Yesterday I was lucky enough to be selecting for Open All Media at RBSA, it was my fist time and I was on a panel with 4 very experienced artists. It was a digital selection which makes it harder for both the judges and the artists entering. The entering artist not only has to be able to make an artwork of a very high standard they also have to be able to photograph it, upload it, edit it and email it. While this may come as second nature to the younger generation who grew up in the technological age, to many it is a another world. But without these skills the most brilliant artist is not going to be able to compete and Open Exhibitions have become a leading way in which artists can get known and exhibit on a regular basis. Open Exhibitions is probably another essay in itself, so lets just say that they are something you are going to want to do at some point in your career as an artist.
It was quite stunning to see not only the range of artworks that had been submitted but also the range in quality of the files submitted. RBSA is one of the more easy going artists groups so every entry was given time and consideration no matter how bad the slide, even entries in the wrong format were opened if it was possible, a lot of Opens would not be so accommodating. So here are my top tips for a good entry.
Make sure your file is in the right format, this will usually be a jpeg, but read the application form to check.
Check the size of the file, this might be a bit technical for a few people but there were entries that were so small that when blown up they were just a blob of pixels. If you get this wrong you are just throwing money away. The work might have been amazing but we could not see it. The size of the file required will also be on the application form, too big and it may not attach to an email and too small and the judges cant see it.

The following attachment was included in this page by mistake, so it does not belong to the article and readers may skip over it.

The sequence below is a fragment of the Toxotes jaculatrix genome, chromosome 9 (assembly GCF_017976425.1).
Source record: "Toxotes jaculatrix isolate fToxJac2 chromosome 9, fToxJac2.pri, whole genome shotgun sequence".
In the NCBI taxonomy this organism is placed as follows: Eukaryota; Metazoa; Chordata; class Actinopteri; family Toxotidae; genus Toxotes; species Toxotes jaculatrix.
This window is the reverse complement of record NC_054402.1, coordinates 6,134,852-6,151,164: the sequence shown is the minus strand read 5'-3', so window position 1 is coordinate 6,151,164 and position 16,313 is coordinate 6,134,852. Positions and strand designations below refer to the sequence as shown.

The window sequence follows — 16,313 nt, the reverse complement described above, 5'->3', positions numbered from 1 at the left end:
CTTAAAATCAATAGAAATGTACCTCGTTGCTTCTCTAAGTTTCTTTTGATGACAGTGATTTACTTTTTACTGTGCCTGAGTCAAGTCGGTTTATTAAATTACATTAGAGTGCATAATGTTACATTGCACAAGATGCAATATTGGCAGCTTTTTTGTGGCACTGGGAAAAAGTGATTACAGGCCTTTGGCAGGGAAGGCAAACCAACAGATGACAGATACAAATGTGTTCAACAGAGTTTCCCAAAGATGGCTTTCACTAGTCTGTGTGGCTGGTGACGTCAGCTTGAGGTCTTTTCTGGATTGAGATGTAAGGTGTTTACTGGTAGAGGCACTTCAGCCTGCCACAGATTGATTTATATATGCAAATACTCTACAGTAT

Photographs need to be taken in natural light, indoor light can sometimes give a yellow hew and too bright light can sometimes give a blue hew. Check that your whites are white. Not too dark and not bleached out.
As far as I am concerned photographing your work behind glass is an absolute no no. Reflections and distortions total spoil the image leaving the judging panel guessing as to the true nature of the work.
You need to crop the image so that the artwork fills the image. Believe it or not we had every mistake you could make, even a thumb holding a photograph of the art itself. Many panels would have chucked that one straight out.
Some obvious mistakes were made when writing down the sizes of work, know the difference between centimetres and millimetres. A rookie mistake that could mean the judges are expecting a full size Pony and they get mantle piece ornament. This could mean the work was rejected at stage two when its taken in for final judging.
I hope this has been helpful, many artists are getting this right and giving themselves the best chance of being selected, if you are getting one or two of these wrong you are drastically reducing your chances of being selected.
Help is out there, ask someone you know or at your local library for some advice.